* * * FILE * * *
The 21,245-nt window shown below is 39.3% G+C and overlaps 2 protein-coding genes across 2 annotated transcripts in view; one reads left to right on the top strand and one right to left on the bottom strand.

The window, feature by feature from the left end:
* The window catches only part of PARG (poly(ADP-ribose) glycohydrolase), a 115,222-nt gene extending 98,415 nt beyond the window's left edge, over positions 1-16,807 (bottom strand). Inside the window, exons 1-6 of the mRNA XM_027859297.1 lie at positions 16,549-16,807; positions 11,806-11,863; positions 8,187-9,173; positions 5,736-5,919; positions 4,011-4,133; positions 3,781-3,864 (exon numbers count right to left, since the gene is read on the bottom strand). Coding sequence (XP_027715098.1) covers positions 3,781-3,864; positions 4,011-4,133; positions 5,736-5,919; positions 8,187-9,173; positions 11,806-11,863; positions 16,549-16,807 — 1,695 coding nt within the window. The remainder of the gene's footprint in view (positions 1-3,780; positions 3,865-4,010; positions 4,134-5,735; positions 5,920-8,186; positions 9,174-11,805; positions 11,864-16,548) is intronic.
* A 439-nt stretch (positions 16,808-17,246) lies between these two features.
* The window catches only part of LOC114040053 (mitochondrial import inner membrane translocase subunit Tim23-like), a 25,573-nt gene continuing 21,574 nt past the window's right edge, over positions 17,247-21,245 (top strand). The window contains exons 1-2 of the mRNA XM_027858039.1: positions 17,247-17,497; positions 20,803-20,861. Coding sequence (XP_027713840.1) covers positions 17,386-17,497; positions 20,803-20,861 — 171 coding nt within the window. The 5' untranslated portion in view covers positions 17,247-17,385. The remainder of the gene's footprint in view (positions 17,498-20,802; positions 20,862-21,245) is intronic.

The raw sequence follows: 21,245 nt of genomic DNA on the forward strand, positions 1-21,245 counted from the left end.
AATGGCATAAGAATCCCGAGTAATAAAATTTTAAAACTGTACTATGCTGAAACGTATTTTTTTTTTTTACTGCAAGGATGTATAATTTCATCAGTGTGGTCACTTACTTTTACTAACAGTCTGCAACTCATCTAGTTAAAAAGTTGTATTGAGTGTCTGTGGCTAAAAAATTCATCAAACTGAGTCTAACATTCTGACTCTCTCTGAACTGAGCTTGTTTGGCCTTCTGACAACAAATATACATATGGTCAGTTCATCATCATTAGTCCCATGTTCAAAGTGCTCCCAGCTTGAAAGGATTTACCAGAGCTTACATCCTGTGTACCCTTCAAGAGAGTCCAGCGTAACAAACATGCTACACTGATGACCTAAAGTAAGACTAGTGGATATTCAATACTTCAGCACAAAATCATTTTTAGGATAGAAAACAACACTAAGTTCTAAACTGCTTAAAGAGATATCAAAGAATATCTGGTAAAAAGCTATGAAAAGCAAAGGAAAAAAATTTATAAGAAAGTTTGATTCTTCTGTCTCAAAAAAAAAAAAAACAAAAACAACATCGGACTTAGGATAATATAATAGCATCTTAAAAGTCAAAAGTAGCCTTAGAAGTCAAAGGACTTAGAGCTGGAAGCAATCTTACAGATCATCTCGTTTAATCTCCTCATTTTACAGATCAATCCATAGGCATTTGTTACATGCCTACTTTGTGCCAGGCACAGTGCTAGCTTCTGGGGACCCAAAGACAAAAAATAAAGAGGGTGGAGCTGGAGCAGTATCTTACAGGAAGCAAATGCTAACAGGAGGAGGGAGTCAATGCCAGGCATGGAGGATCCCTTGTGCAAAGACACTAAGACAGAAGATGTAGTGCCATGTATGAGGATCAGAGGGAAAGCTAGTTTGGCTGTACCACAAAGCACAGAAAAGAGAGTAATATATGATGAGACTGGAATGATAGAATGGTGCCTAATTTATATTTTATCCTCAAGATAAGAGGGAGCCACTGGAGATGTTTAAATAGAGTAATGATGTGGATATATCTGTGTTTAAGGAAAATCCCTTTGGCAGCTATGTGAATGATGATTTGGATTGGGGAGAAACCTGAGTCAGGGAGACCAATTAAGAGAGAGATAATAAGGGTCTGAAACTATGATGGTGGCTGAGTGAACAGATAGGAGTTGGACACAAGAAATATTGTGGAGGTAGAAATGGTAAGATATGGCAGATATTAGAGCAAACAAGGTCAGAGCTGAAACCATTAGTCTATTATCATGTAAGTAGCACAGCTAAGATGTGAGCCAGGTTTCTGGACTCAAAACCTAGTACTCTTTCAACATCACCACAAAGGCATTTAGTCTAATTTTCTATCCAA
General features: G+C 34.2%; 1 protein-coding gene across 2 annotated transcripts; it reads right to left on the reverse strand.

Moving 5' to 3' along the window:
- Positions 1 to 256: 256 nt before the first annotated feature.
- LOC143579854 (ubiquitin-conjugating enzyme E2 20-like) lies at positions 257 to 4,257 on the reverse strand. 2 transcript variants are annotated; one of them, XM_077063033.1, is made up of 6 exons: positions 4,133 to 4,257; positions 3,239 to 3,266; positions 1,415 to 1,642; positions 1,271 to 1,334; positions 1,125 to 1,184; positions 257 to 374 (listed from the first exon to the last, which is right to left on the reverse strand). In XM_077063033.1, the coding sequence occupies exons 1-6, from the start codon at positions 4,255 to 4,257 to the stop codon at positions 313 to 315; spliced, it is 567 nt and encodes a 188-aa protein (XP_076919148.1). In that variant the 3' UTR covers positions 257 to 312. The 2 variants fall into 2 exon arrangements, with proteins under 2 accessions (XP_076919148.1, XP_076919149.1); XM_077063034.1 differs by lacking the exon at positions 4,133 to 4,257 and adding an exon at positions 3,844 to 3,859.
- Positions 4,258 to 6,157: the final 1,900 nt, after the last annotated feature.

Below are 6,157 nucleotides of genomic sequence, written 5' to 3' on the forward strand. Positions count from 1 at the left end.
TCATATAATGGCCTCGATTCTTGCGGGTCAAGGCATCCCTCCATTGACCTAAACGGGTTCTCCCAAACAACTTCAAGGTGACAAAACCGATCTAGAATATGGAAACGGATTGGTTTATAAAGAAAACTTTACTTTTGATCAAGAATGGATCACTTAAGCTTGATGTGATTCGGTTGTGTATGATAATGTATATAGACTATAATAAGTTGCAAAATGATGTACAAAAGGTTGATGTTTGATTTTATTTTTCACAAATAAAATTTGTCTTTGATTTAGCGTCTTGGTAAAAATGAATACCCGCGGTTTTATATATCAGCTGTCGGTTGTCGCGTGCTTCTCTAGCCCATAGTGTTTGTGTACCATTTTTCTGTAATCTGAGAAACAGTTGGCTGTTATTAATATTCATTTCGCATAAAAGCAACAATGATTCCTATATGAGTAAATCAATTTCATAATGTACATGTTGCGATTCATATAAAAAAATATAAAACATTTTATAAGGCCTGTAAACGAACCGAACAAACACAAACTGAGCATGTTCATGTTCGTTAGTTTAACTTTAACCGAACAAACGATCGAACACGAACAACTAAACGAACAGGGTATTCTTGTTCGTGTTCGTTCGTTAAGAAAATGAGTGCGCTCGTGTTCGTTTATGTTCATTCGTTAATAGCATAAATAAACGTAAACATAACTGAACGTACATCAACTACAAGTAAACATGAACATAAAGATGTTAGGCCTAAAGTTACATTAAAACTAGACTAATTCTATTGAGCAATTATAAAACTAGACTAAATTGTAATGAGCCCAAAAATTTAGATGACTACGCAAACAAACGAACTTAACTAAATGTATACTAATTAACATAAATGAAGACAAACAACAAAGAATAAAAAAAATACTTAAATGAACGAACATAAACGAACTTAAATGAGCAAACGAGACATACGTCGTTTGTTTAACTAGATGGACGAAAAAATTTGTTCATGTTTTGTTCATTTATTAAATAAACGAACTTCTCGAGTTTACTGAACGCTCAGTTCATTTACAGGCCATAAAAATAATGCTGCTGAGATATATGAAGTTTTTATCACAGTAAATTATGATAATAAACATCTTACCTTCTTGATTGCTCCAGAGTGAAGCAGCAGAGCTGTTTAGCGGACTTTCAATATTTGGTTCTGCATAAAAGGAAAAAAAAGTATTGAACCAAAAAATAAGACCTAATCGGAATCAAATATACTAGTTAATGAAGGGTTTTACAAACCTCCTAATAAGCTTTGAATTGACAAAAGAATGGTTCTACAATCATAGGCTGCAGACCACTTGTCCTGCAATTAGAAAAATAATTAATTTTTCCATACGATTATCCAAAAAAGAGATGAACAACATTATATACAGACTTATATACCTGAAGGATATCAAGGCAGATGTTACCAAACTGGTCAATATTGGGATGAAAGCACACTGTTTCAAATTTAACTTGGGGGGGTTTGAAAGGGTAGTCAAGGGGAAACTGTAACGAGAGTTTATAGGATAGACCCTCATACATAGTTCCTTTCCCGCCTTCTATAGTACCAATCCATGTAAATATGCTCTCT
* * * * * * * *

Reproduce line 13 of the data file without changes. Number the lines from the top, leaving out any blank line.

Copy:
Below are 6,157 nucleotides of genomic sequence, written 5' to 3' on the forward strand. Positions count from 1 at the left end.